Theme Of Love In Beloved By Toni Morrison

733 Words3 Pages
Toni Morrison is an award winning author, known for her intense books about slavery and love. She is interviewed in Bonnie Angelo’s “The Pain of Being Black”; Bill Moyer’s video series, A World of Ideas; and Emma Brockes’ article, “Toni Morrison: ‘I want to feel what I feel. Even if it’s not happiness.” Morrison’s family and experience with segregation inspires her novels that express her moral and sociopolitical beliefs. Morrison declares her main motivation for her novels is love between lovers and family members, motherhood in particular (Moyers). A common trend between her words is the issue of excessive love, most notable in Beloved in which a mother commits infanticide to prevent the child from subjected to slavery (Moyers). Morrison…show more content…
During her early teen years, she began a domestic job under a white family, and the author believed that her employer was justified in yelling at her “for being useless at her job” when she was unable to use the cleaning technology that she never had exposure to (Brockes). Her segregated childhood taught that African Americans were inferior to whites and accordingly placed expectations in her mind about how she should act. African American women were depicted to be competent in domestic chores, catering to whites’ every need; thus Morrison’s self-esteem was threatened when she was scolded for not even meeting meager standards. Eventually, Morrison came to realize that racism “is a scholarly pursuit…all over the world” (Angelo). Morrison hopes to change the world’s outlook on bias and racism subtly from lessons weaved into her stories to better the lives of the oppressed around the…show more content…
Morrison attributes the daily difficulties that teenage mothers face to society and blames the public for not being more concerned about morality and the welfare of mothers and babies (Angelo). The writer’s strong attachment to her own children strengthens her empathy for teenage mothers who share the same situation as everyone’s grandmothers – both groups were or are pregnant at a young age (Angelo). She admires the grandmothers’ ability to raise children and work simultaneously like many women today; nevertheless the author acknowledges the help the grandmothers most likely had from their friends and family (Brockes). Morrison asserts raising children requires the entire community (Angelo); teachers, parents, siblings, and peers influence a child’s development altogether. The community as a whole determines whether the impact is possible or negative. Each child deserves a fruitful, beneficial environment regardless of their familial background. Education can spread unmoral concepts like racism, yet equal opportunities can improve society by raising awareness of troubling issues. In addition, Morrison views teenage pregnancy as a political issue, additionally accusing the public for not caring about unwed mothers “unless they’re…poor” (Angelo). Poor mothers are more likely to be reprimanded for taking irresponsible risks, failing to consider if child support is acquirable and the possibility of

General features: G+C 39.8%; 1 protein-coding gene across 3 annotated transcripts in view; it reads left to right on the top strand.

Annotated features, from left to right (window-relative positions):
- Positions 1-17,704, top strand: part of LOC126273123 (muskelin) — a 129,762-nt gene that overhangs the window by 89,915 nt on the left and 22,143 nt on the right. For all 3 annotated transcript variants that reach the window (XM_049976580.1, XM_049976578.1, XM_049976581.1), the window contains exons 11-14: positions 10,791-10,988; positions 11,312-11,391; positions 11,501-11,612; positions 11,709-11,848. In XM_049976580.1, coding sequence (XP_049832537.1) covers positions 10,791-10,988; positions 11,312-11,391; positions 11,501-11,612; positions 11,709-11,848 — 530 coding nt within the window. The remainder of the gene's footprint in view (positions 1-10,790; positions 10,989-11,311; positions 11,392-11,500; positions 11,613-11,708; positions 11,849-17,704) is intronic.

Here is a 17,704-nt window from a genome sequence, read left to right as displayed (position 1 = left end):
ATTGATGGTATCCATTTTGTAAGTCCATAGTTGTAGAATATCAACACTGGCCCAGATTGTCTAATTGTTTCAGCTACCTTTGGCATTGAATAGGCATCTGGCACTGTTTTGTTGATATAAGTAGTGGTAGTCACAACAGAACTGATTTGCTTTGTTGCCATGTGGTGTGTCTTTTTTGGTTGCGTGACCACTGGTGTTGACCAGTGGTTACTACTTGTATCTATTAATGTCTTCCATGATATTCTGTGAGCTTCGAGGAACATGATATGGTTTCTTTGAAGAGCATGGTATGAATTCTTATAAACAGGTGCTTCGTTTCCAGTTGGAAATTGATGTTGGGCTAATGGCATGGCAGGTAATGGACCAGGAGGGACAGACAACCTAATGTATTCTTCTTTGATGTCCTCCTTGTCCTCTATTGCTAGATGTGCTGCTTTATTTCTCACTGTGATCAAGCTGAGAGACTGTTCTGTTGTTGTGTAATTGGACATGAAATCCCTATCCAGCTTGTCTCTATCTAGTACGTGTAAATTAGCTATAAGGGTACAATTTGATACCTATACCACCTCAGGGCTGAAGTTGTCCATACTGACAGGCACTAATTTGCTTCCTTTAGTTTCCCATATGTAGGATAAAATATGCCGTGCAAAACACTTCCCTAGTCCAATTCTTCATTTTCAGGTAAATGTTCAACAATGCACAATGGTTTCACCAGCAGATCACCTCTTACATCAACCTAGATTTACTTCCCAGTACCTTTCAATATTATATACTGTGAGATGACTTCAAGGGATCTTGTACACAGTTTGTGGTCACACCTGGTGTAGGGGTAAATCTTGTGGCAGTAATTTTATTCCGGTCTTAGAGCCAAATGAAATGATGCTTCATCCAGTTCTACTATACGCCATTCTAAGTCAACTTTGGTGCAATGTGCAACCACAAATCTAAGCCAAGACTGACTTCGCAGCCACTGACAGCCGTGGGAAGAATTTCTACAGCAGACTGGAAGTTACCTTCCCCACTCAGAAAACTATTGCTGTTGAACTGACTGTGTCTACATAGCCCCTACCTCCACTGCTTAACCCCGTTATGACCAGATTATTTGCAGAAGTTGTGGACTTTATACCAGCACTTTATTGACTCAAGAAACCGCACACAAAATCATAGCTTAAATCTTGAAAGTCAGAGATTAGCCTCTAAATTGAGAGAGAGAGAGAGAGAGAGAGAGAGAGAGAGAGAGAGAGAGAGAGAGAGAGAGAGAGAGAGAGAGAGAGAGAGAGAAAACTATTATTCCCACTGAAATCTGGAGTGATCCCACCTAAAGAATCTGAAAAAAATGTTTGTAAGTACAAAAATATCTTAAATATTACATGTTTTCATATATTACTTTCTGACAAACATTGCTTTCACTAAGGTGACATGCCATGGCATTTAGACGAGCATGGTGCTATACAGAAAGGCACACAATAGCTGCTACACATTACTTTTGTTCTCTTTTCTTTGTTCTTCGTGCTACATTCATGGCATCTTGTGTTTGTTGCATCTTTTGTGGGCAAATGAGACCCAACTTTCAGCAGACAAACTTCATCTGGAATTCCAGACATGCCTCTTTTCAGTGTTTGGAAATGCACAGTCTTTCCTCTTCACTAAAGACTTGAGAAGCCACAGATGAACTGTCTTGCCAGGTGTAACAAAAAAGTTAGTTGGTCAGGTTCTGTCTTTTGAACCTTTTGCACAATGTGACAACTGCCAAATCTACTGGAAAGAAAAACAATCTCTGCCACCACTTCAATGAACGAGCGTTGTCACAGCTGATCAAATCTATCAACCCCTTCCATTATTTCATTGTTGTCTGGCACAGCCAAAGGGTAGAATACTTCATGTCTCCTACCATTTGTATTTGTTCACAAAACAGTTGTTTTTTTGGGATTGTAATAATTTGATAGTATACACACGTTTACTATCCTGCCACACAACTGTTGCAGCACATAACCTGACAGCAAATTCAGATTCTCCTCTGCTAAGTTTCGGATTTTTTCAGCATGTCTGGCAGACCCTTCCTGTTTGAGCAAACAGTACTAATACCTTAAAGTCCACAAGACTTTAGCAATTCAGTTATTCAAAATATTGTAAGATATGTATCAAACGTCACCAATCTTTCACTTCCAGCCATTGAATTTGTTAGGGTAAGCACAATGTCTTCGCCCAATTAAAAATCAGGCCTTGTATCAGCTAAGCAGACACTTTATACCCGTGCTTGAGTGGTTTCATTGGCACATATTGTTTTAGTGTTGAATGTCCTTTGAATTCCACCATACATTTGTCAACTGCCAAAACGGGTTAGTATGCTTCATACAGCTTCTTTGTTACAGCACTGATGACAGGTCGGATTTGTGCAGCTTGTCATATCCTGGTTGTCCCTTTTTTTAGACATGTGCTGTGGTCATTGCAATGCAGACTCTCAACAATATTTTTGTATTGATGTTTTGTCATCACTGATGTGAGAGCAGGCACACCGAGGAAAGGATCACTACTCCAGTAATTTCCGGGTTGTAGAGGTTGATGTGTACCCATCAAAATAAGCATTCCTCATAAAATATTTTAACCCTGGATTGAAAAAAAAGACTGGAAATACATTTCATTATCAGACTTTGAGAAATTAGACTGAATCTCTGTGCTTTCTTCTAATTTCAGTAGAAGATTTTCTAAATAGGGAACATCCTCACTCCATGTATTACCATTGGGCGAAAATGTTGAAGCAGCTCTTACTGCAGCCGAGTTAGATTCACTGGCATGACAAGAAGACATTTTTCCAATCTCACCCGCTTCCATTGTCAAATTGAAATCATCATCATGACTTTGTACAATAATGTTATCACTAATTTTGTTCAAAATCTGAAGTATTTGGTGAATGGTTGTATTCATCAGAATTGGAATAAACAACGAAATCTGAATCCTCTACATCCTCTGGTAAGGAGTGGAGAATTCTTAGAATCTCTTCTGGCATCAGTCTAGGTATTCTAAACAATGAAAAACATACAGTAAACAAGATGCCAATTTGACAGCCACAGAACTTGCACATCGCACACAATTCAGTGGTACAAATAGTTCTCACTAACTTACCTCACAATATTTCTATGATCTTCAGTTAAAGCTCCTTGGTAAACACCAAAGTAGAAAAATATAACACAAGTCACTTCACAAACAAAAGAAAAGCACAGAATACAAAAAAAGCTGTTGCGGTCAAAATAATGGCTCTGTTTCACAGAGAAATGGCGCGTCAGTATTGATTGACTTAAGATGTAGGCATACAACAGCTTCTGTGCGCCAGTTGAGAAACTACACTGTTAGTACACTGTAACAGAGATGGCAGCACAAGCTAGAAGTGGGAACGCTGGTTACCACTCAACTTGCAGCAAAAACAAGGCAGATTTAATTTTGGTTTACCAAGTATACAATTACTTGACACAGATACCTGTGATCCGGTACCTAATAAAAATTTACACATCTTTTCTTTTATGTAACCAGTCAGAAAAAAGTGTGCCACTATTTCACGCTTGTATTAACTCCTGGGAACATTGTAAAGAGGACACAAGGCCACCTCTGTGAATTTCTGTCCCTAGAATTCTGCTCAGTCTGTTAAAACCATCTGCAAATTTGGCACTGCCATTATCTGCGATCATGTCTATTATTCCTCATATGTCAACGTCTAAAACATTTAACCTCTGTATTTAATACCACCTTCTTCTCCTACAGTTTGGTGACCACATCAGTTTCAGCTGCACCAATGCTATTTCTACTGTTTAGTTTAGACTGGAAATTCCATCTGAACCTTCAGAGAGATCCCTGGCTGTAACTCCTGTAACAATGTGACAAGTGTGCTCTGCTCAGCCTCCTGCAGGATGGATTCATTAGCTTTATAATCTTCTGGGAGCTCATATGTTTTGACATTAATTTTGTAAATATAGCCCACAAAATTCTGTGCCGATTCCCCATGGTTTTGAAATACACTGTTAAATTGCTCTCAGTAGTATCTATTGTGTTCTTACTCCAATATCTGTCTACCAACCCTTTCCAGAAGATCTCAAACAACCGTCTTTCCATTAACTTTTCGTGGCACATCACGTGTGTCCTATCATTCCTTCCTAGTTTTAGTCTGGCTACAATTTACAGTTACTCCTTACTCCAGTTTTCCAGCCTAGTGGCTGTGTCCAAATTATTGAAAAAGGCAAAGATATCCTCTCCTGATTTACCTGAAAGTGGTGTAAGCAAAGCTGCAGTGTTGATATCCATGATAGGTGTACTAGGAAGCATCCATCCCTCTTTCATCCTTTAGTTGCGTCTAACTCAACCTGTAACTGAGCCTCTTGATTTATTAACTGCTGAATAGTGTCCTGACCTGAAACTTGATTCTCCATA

Get Access